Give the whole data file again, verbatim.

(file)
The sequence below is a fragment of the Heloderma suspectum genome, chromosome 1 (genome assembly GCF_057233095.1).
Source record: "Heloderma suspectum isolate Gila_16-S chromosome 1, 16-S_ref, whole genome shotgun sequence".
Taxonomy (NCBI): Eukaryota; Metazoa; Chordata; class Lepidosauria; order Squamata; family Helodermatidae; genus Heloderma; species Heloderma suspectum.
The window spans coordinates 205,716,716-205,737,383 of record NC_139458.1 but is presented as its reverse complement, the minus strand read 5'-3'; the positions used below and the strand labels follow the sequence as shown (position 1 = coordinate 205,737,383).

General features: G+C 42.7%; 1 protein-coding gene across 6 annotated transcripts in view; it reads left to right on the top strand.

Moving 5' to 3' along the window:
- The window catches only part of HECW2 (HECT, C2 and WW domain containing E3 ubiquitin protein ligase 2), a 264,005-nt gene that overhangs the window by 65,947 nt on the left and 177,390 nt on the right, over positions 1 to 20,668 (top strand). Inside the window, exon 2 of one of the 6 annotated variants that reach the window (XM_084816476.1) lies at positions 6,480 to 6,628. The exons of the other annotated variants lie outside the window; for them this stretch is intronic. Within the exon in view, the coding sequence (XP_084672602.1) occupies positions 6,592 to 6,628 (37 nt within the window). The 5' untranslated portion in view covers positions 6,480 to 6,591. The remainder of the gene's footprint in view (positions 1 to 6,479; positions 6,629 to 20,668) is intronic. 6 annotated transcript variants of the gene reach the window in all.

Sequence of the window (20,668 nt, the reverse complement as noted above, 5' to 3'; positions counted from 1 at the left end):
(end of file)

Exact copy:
The sequence below is a fragment of the Heloderma suspectum genome, chromosome 1 (genome assembly GCF_057233095.1).
Source record: "Heloderma suspectum isolate Gila_16-S chromosome 1, 16-S_ref, whole genome shotgun sequence".
Taxonomy (NCBI): Eukaryota; Metazoa; Chordata; class Lepidosauria; order Squamata; family Helodermatidae; genus Heloderma; species Heloderma suspectum.
The window spans coordinates 205,716,716-205,737,383 of record NC_139458.1 but is presented as its reverse complement, the minus strand read 5'-3'; the positions used below and the strand labels follow the sequence as shown (position 1 = coordinate 205,737,383).

General features: G+C 42.7%; 1 protein-coding gene across 6 annotated transcripts in view; it reads left to right on the top strand.

Moving 5' to 3' along the window:
- The window catches only part of HECW2 (HECT, C2 and WW domain containing E3 ubiquitin protein ligase 2), a 264,005-nt gene that overhangs the window by 65,947 nt on the left and 177,390 nt on the right, over positions 1 to 20,668 (top strand). Inside the window, exon 2 of one of the 6 annotated variants that reach the window (XM_084816476.1) lies at positions 6,480 to 6,628. The exons of the other annotated variants lie outside the window; for them this stretch is intronic. Within the exon in view, the coding sequence (XP_084672602.1) occupies positions 6,592 to 6,628 (37 nt within the window). The 5' untranslated portion in view covers positions 6,480 to 6,591. The remainder of the gene's footprint in view (positions 1 to 6,479; positions 6,629 to 20,668) is intronic. 6 annotated transcript variants of the gene reach the window in all.

Sequence of the window (20,668 nt, the reverse complement as noted above, 5' to 3'; positions counted from 1 at the left end):